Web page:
Harvard Girl Liu Yiting: A Character Training Record was one of the phenomena of the book industry in early twenty-first century China. Initially published in 2000, six years later the book had sold 1.87 million copies, with over 70 additional printings; pirate editions and copycat tomes abounded. Harvard Girl is a how-to guide on childhood rearing and early education written by the parents of Liu Yiting, a Chengdu student who matriculated at the older of the two world-renowned universities in Cambridge, Massachusetts back in 1999.
The guide, which describes character-building techniques such as forcing one’s offspring to hold ice in their hands for extended periods of time and making them study in the noisiest part of a home to increase concentration, is credited with introducing the possibility of studying at elite colleges in the United States to many students in the PRC: the number of students applying to Harvard from mainland China increased by 1,100% in the decade following Harvard Girl‘s publication.
Yet despite the recommended activities in some parts of the book conforming to the command-and-control stereotypes that many associate with Chinese culture, Harvard Girl was in fact notable for its emphasis on critical thinking and independent thought. This seems especially ironic given that Amy Chua, the John M. Duff, Jr. Professor of Law at Yale Law School who is a scion of ethnic Chinese immigrants to the USA, has recently been making waves in the United States with a parenting guidebook-cum-memoir – Battle Hymn of the Tiger Mother – which espouses a radically disciplinarian, ‘Chinese’ style of parenting.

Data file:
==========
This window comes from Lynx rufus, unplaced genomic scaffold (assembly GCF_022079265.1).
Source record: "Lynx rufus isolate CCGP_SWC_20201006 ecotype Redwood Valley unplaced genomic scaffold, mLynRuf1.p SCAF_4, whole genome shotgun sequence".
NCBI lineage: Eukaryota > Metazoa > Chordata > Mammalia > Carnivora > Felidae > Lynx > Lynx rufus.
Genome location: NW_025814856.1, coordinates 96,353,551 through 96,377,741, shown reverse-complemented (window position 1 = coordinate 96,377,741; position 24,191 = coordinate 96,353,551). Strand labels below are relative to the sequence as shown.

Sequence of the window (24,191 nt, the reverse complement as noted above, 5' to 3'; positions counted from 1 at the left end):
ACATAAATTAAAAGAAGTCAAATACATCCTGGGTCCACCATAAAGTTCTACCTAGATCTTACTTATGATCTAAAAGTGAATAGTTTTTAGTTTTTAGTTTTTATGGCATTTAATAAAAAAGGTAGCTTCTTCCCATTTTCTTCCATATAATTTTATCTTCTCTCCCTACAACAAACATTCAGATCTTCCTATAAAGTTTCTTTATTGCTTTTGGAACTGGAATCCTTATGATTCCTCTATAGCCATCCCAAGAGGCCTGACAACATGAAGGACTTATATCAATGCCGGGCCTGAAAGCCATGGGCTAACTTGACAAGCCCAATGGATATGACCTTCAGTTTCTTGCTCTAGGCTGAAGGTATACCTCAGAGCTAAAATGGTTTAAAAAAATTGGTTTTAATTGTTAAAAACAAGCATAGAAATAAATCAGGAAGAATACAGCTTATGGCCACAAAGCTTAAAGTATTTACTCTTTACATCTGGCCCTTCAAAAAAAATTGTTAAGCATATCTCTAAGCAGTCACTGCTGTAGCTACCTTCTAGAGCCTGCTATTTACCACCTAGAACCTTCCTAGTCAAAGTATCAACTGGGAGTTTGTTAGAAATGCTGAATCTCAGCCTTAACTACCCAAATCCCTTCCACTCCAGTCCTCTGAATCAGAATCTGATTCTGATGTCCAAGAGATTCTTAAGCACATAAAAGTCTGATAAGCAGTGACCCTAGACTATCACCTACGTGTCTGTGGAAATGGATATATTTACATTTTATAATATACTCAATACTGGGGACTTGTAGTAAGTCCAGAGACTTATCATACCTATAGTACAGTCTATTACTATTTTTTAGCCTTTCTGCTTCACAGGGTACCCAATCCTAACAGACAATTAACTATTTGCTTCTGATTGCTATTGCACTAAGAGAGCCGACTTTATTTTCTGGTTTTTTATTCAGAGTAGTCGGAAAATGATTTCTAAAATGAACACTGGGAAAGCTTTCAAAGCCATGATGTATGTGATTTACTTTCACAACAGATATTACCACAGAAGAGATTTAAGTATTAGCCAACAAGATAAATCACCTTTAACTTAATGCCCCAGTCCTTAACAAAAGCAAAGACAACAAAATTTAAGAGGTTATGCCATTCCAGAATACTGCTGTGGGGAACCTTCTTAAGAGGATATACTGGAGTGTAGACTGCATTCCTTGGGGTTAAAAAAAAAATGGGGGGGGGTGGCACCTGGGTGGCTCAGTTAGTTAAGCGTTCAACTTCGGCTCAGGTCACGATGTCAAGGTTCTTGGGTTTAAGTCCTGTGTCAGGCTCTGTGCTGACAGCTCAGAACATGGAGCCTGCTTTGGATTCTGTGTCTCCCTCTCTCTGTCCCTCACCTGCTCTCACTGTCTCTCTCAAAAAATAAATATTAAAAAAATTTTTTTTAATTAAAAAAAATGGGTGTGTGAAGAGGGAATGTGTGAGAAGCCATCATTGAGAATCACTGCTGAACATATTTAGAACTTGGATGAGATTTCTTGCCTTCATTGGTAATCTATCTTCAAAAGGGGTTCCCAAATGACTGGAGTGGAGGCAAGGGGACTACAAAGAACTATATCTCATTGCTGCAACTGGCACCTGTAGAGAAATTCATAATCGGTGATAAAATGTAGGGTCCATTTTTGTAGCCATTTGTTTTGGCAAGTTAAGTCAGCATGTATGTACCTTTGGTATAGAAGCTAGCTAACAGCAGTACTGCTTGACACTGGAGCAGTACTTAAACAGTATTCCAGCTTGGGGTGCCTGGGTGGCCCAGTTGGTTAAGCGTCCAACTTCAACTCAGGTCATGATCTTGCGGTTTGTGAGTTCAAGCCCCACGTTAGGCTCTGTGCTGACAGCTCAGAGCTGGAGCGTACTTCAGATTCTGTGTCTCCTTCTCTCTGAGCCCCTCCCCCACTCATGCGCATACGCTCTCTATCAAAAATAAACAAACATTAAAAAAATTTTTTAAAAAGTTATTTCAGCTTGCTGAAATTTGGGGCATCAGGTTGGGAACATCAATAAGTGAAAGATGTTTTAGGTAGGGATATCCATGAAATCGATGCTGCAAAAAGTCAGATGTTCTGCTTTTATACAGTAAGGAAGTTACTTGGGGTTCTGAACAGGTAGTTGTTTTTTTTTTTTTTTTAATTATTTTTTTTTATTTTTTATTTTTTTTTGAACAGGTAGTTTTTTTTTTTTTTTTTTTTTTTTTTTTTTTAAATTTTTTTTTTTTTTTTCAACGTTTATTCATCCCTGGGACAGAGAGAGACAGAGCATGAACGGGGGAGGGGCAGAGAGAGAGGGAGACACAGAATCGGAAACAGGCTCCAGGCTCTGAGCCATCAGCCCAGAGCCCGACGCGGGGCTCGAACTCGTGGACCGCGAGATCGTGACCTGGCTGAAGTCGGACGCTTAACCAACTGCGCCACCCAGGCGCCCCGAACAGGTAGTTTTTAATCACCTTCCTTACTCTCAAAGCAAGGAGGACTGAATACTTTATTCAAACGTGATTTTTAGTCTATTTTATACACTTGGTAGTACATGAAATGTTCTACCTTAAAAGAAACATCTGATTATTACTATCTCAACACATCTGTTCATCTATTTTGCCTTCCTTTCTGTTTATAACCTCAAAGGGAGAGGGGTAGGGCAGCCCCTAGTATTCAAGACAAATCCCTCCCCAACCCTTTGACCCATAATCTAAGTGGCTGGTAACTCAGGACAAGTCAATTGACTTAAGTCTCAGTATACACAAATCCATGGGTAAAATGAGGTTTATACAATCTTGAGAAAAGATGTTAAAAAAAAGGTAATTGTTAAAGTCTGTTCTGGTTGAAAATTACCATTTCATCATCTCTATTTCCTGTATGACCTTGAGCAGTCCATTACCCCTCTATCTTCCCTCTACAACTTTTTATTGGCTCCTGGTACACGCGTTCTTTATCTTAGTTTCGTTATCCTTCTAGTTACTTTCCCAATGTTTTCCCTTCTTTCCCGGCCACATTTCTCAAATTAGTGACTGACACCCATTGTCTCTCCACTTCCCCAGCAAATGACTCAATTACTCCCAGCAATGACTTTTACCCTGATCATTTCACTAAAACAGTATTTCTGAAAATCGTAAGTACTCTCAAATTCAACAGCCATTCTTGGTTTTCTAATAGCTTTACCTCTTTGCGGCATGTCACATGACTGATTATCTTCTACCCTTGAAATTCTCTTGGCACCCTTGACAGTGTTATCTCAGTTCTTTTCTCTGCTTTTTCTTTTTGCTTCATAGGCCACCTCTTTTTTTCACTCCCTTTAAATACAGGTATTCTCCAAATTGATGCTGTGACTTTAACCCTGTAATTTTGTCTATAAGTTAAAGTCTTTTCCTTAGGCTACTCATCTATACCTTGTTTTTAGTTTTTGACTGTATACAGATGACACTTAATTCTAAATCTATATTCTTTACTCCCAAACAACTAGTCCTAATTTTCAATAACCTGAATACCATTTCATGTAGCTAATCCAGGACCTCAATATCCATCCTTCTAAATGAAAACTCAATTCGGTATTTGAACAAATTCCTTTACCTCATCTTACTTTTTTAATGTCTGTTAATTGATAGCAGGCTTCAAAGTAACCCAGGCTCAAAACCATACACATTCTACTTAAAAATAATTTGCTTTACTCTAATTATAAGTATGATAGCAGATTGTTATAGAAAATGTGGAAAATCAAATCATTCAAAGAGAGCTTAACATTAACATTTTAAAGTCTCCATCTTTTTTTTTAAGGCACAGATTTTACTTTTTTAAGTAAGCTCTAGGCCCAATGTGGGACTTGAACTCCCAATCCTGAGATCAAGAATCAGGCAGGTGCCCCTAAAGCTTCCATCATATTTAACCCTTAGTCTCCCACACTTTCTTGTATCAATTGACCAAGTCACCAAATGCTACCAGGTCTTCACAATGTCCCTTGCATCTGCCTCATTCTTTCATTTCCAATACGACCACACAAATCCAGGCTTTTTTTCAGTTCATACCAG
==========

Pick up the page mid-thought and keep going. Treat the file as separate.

What seems to be happening on the ground in China is that traditional rote-learning models – while still very much the mainstream – are ceding ground at the highest levels to more flexible, ‘softer’ paradigms. This mixture of retention and innovation probably helps account for the Chinese surge in patent filings, with one Thomson Reuters study claiming that China may well overtake both the US and Japan in patent applications for the first time in 2011; expect many more students from the PRC to call at Harvard in the years to come.